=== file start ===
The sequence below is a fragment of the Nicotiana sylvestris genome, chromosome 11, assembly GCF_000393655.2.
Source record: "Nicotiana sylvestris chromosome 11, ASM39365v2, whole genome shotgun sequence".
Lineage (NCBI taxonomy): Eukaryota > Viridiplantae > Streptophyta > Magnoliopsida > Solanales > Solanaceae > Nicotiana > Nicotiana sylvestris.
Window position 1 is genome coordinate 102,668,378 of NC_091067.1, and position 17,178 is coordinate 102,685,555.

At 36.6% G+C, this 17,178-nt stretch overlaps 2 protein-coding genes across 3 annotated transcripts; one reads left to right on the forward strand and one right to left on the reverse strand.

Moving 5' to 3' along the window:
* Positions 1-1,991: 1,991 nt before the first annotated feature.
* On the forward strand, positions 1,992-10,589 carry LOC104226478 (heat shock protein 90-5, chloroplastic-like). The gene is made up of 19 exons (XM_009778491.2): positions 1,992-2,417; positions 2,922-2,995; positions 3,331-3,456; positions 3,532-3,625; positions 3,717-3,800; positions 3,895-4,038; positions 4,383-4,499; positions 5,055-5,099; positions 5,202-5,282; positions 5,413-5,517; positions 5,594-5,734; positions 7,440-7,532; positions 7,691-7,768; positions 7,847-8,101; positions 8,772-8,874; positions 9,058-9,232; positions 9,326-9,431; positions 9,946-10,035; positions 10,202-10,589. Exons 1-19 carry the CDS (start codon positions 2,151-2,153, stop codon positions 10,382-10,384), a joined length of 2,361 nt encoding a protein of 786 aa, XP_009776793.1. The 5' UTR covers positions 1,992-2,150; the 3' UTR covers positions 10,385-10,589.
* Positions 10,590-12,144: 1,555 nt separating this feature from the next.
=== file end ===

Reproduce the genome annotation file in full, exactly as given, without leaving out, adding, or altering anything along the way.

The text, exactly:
The sequence below is a fragment of the Nicotiana sylvestris genome, chromosome 11, assembly GCF_000393655.2.
Source record: "Nicotiana sylvestris chromosome 11, ASM39365v2, whole genome shotgun sequence".
Lineage (NCBI taxonomy): Eukaryota > Viridiplantae > Streptophyta > Magnoliopsida > Solanales > Solanaceae > Nicotiana > Nicotiana sylvestris.
Window position 1 is genome coordinate 102,668,378 of NC_091067.1, and position 17,178 is coordinate 102,685,555.

At 36.6% G+C, this 17,178-nt stretch overlaps 2 protein-coding genes across 3 annotated transcripts; one reads left to right on the forward strand and one right to left on the reverse strand.

Moving 5' to 3' along the window:
* Positions 1-1,991: 1,991 nt before the first annotated feature.
* On the forward strand, positions 1,992-10,589 carry LOC104226478 (heat shock protein 90-5, chloroplastic-like). The gene is made up of 19 exons (XM_009778491.2): positions 1,992-2,417; positions 2,922-2,995; positions 3,331-3,456; positions 3,532-3,625; positions 3,717-3,800; positions 3,895-4,038; positions 4,383-4,499; positions 5,055-5,099; positions 5,202-5,282; positions 5,413-5,517; positions 5,594-5,734; positions 7,440-7,532; positions 7,691-7,768; positions 7,847-8,101; positions 8,772-8,874; positions 9,058-9,232; positions 9,326-9,431; positions 9,946-10,035; positions 10,202-10,589. Exons 1-19 carry the CDS (start codon positions 2,151-2,153, stop codon positions 10,382-10,384), a joined length of 2,361 nt encoding a protein of 786 aa, XP_009776793.1. The 5' UTR covers positions 1,992-2,150; the 3' UTR covers positions 10,385-10,589.
* Positions 10,590-12,144: 1,555 nt separating this feature from the next.